For choice, the loader should stand just behind the right-hand shoulder facing the same direction as the "gun". He should be well prepared with a stock of cartridges conveniently carried in a bag, an assistant having a further supply for replenishing the bag between drives.
The gun he is holding should be in his right hand with muzzles up and slightly sloped to the left. After his "gun" has fired either one or both barrels, the loader should take the discharged gun with the left hand, passing the second gun, which he has loaded in readiness, with the right hand holding the small of the stock only, and taking the fired gun with the left hand by the barrels, and the "gun" should take the loaded gun from the loader also with his left hand. The drill is practically that each shall "take with the left hand"
The "gun should at all times, before handing his gun to the loader, pull the safety slide back, so that the word "SAFE" is exposed, the loader having nothing to do with it. Should the "gun" forget to do this, I would suggest that the loader be instructed to warn him that he has not done so; otherwise should only one barrel be fired, he would be passing back to the loader a gun loaded in one barrel, and ready to fire, a very dangerous proceeding.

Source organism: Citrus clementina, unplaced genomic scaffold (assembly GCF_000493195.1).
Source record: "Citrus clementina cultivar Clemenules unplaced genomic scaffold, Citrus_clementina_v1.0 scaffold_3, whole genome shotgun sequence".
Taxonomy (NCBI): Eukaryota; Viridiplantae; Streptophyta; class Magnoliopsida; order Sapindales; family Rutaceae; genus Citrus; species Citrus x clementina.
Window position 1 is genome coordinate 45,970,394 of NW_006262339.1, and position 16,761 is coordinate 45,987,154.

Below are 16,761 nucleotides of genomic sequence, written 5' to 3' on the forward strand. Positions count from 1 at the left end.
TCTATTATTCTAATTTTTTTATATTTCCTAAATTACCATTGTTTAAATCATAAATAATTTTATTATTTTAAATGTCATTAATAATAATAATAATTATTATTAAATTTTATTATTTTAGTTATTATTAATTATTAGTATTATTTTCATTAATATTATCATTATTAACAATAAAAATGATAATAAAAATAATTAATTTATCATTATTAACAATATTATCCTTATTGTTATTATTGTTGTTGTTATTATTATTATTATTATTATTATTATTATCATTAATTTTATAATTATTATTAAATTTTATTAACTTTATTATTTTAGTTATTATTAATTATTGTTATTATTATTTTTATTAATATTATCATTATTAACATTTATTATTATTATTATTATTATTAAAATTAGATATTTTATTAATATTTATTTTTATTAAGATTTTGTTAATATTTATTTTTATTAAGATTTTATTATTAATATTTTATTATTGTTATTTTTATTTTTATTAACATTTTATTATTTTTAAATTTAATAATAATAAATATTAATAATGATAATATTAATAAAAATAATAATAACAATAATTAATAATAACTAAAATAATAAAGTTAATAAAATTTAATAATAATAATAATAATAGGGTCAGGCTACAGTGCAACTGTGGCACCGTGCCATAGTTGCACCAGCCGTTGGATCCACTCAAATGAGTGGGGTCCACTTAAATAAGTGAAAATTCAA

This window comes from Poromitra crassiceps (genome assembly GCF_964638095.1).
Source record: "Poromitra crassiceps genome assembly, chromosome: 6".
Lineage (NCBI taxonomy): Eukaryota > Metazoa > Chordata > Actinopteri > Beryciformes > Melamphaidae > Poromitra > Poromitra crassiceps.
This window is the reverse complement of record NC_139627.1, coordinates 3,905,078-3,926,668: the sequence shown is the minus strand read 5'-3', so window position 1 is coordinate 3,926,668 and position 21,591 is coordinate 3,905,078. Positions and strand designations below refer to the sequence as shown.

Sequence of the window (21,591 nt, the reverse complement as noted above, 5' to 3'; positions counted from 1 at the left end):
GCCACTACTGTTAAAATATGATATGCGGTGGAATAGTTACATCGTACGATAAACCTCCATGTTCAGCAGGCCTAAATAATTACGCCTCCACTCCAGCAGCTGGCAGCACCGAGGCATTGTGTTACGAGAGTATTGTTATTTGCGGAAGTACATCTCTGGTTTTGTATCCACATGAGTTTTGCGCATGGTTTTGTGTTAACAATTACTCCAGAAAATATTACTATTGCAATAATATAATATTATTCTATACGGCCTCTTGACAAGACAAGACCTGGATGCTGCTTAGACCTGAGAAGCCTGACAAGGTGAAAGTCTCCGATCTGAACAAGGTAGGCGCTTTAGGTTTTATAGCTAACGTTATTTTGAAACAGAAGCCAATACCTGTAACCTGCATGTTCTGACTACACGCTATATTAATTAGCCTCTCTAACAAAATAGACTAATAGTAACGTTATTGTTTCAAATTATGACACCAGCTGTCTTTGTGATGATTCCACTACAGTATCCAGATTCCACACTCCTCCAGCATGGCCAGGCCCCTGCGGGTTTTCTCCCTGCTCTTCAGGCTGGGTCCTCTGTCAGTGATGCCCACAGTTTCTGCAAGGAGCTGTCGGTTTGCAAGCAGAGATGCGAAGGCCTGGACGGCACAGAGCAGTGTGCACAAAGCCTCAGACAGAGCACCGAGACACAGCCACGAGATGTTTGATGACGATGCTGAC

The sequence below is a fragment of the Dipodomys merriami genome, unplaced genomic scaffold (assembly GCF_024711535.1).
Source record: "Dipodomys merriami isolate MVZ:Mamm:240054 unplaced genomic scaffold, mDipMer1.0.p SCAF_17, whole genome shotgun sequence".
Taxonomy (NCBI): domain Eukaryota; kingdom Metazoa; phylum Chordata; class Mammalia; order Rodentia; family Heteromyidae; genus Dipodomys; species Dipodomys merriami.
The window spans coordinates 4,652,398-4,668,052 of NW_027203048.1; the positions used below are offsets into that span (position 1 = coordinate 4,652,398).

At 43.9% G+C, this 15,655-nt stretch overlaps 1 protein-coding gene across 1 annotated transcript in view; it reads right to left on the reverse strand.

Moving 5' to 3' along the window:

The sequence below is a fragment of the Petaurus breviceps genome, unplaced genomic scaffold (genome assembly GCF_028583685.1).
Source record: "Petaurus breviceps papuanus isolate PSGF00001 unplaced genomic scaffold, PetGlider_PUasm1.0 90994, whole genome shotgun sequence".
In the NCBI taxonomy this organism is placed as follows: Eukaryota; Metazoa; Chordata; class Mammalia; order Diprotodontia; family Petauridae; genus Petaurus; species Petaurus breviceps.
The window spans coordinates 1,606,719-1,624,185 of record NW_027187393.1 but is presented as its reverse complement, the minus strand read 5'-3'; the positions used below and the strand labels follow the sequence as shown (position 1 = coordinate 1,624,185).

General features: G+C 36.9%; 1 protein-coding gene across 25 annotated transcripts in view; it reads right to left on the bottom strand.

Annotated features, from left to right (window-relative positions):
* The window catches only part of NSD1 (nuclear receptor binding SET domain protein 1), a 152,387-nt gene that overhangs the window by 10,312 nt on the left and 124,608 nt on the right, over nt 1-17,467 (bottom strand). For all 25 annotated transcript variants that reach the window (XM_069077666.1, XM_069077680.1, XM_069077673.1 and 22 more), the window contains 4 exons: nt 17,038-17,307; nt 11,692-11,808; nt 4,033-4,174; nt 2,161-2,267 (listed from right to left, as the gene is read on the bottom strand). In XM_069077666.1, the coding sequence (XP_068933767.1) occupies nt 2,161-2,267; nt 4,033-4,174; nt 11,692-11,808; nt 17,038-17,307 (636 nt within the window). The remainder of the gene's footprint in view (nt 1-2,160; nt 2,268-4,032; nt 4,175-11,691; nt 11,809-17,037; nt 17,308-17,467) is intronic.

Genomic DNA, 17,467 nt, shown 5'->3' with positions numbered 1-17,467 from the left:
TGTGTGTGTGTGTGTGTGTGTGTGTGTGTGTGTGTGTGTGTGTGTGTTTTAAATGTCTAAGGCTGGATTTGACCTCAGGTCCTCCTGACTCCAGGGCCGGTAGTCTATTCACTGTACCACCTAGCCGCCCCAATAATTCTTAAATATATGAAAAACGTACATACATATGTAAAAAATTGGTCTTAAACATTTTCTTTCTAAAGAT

The loader, on recieving the gun, should face sufficiently to the rear, turning the barrels well away from the shooting line to prevent anyone being covered in the act of opening the gun for the fired cases to be ejected, or whilst re-loading, and should not face about until the gun is properly closed, then see that the barrels are pointing upwards, and held in the original position.
Neither while holding the gun nor in handing it back must the loader push forward the safety slide. This point is stressed because, being so obvious, it might easily be overlooked in training a new loader.
After each "stand" or "drive" the loader must remove all cartridges from the barrels, and not re-load until his "gun" has arrived at the next "stand" or position.
I would suggest that a loader should have with him a cartridge extractor, of spring clip or universal pattern, a knife, a small strap, and some string.
Extracted from THE ART OF SHOOTING by Charles Lancaster 1889